History in Structure

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Ty Mawr

A Grade II* Listed Building in Gwyddelwern, Denbighshire

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Coordinates

Latitude: 53.0097 / 53°0'34"N

Longitude: -3.3796 / 3°22'46"W

OS Eastings: 307528

OS Northings: 346711

OS Grid: SJ075467

Mapcode National: GBR 6P.GFJM

Mapcode Global: WH77V.1MX1

Entry Name: Ty Mawr

Listing Date: 5 November 1999

Last Amended: 14 September 2004

Grade: II*

Source: Cadw

Source ID: 22666

Building Class: Domestic

Location: Aligned with main street of village, about 75m NE of Church of St Beuno.

County: Denbighshire

Town: Corwen

Community: Gwyddelwern

Community: Gwyddelwern

Traditional County: Merionethshire

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Gwyddelwern

History

The building originated as a large farm house, apparently known as Ty Mawr. By the time of the Tithe
Survey it was recorded under the name Rose and Crown and has been a public house ever since. Its
timber-framed walls have been dedro-dated to 1572. Its original form appears to have been of storeyed
3-unit lobby entry type. Its construction is highly unusual, since whilst it appears to be based on a box
frame, the decorative timber-work is confined to the first floor, the posts of the box frame being encased in
stone work at the ground floor. This stone-work (which projects forward of the face of the timber upper
storey) is much altered, and the original arrangement of the ground storey is unknown, though there is no
evidence that it was ever fully framed. The house was extended by two bays to the north, leaving the original north wall intact inside; to the south, a wing was added at the west, and a smaller one to the east; the south gable was also rebuilt. The building was extensively restored c2000.

Exterior

The original building comprises a three-unit, two-storeyed house ranging north/south; timber framed to
first floor, underbuilt and extended in local rubble masonry, with slate roofs. One large stone chimney of
considerable height rises axially between the south and central units. The timber-framing as visible
externally in east and west walls (and internally to north and south) comprises a series of decorative panels
with double lozenge braces, alternating with close-studding; windows (all reconstructed as diamond
mullioned lights) fit into the vertically studded sections, including a long band of lights to either side of
the porch. Ground floor has 3 irregularly spaced windows to left of porch in main range (the timber framed
gabled porch is an addition of c2000), all with new timber diamond mullions. north extension is in plain
uncoursed rubble; inserted or renewed windows throughout, all with timber mullions. Roof hipped over
narrow extension at south end; rubble stone and rendered advanced wing with small mullioned window to
first floor. Larger wing at rear.

Interior

Essentially, the structure of the original remains intact, albeit partially encased in additions, and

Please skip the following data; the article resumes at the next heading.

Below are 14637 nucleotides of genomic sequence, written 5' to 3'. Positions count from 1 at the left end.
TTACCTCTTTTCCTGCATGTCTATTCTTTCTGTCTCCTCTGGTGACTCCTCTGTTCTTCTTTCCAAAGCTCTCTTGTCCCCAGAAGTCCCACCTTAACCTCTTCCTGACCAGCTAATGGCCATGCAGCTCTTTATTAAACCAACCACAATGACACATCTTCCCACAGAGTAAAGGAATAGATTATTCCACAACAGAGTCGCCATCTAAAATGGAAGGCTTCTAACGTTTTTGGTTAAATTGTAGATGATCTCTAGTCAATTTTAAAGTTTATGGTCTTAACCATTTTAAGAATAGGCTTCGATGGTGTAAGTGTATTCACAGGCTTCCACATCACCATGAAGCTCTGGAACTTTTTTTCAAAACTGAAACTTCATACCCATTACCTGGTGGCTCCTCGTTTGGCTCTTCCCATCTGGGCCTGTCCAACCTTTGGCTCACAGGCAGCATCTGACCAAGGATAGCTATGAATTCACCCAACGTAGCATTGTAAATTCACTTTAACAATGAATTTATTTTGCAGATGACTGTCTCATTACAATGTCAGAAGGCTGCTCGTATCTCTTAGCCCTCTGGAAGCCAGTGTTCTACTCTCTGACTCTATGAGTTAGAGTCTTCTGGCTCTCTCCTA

extensively renewed on restoration. The original layout can be traced in part, though there has been much
alteration to the plan, including opening out the entire upper storey, and removing the ceiling in the added
bays to the north to create a single space open to the roof. It appears to have comprised a 3-unit
cross-passage plan with the chimney backing onto the passage, beyond which was a small outer room;
beyond the fireplace was a hall and two inner rooms, with 3 chambers upstairs. At the ground floor, the
early structure is visible, though the plan has been modified: it appears to have comprised cross passage
and outer room to south of the fireplace (now a single room, though with evidence for the earlier partition)
and hall to its north, divided by a surviving post and panel partition from paired inner rooms beyond (these
also now a single room, further opened out into the added north bay): quality of finish on the timber-work
to the hall and passage bay is notably higher than elsewhere, with stop-chamfered beams and joists.
At first floor, the original north end gable now forms an internal partition at first floor level (the lower wall
removed), with 4x2 panels of quatrefoil, all now lacking any infill material. Queen and king post truss
above, slightly forward of the partition, from which it is jettied on brackets, above slim pilasters worked
onto the faces of the studs. The north bay was formerly separated from the central main chamber by a
partition (now missing). The two bays of the former main chamber are demarcated by a very unusual spere
truss. Stack between central and south bays, with queen strut truss embedded in it; south bay has one strut
truss of this type, also with evidence for a partition now missing, then the original south gable end is
exposed with its decorative panelling, and queen and king-post truss similar to the north gable.

Reasons for Listing

Listed at grade II* for the remarkable quality of its timber-framing, and the unusual nature of its construction. Notwithstanding alterations and extensive restoration, the original construction and plan are still discernable.

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